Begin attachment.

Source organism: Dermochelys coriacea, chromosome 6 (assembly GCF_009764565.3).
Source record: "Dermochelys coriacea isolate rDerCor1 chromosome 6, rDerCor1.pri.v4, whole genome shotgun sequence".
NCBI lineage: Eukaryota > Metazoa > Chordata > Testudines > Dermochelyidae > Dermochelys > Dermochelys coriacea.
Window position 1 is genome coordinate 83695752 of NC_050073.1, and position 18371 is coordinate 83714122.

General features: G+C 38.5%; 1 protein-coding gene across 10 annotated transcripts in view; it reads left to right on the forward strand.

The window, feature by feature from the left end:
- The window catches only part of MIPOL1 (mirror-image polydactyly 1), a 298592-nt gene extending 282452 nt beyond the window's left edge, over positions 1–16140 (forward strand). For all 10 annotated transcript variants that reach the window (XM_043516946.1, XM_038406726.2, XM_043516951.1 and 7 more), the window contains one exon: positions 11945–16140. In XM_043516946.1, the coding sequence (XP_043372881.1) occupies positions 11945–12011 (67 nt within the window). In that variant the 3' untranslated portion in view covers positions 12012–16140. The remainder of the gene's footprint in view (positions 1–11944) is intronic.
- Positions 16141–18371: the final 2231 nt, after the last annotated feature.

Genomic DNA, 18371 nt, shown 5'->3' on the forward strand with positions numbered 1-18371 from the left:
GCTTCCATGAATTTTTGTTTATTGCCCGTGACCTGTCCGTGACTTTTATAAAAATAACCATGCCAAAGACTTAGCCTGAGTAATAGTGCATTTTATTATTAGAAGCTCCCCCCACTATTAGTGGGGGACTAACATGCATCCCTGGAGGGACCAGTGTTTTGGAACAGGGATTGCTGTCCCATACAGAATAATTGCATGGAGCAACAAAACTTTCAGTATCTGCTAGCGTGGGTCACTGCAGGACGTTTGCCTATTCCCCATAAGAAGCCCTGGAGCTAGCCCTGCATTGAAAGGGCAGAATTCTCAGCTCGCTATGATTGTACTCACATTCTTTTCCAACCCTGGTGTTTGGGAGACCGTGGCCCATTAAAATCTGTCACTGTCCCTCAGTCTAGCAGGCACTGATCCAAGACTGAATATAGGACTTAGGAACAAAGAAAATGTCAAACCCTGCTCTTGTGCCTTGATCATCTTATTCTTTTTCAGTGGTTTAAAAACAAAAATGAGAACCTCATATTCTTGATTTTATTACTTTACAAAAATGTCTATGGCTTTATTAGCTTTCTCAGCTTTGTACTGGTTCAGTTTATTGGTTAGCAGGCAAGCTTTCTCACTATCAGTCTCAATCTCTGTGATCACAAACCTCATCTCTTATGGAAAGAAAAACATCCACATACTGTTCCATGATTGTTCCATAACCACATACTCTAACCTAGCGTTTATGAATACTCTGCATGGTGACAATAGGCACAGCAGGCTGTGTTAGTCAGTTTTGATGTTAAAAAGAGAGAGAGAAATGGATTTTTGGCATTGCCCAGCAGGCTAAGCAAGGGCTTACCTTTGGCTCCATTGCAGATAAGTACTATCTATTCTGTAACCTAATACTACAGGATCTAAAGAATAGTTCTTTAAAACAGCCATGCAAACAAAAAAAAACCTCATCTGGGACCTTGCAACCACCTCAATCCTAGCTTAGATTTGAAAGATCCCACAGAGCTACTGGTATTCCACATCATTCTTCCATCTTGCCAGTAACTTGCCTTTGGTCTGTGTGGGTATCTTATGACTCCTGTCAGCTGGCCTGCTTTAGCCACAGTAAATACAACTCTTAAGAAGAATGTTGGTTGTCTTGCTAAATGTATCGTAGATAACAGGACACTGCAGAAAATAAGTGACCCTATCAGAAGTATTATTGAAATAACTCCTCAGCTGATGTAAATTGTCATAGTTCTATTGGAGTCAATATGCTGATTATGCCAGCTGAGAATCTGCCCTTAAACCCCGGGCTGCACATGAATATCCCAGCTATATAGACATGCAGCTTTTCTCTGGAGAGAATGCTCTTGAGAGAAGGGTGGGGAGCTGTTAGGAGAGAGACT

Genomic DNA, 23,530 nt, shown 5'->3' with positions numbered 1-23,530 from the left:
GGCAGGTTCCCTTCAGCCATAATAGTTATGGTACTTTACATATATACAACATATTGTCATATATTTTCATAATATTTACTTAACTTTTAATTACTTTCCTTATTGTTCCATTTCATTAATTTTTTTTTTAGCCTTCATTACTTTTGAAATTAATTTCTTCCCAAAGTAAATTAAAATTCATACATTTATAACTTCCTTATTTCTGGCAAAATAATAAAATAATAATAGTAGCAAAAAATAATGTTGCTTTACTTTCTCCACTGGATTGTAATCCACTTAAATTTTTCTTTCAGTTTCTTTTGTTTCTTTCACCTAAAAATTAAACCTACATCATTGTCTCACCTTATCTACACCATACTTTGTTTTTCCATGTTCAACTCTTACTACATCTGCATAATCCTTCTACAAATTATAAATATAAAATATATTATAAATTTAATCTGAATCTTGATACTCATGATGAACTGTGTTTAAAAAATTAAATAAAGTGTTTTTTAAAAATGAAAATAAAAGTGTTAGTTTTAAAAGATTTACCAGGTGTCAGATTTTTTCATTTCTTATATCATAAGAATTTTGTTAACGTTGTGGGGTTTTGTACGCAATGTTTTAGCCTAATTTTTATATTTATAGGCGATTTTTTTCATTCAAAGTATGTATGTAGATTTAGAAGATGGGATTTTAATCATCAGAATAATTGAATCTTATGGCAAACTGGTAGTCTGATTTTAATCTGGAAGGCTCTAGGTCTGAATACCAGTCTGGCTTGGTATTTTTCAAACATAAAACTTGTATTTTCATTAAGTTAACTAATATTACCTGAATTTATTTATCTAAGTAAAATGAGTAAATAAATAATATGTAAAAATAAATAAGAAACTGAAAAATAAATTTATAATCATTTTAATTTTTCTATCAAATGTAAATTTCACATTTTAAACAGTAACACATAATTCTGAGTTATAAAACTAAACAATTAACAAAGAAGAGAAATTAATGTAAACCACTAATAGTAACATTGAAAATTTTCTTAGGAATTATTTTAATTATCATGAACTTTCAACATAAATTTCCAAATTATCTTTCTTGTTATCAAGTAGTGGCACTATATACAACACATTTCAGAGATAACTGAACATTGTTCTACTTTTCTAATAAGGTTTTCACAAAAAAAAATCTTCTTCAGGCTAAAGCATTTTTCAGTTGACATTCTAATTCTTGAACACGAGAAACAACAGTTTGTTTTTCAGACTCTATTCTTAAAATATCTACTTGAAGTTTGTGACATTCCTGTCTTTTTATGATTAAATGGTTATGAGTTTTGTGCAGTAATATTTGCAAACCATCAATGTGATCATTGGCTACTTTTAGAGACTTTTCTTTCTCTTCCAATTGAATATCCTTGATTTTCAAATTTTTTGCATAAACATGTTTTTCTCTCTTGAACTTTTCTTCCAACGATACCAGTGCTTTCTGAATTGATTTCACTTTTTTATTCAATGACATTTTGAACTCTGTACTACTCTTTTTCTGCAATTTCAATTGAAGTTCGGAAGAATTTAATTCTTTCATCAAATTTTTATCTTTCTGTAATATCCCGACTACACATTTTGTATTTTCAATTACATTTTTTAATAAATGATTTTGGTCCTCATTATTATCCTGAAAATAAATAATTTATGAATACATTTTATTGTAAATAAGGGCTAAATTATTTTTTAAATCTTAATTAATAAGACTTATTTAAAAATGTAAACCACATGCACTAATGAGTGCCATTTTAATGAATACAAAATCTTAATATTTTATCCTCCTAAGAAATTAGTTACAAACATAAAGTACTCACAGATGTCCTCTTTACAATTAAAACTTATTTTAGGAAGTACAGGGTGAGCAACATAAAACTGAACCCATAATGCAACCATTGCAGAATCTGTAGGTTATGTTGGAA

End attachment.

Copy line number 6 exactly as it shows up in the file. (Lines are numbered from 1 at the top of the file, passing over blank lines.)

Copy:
The window, feature by feature from the left end: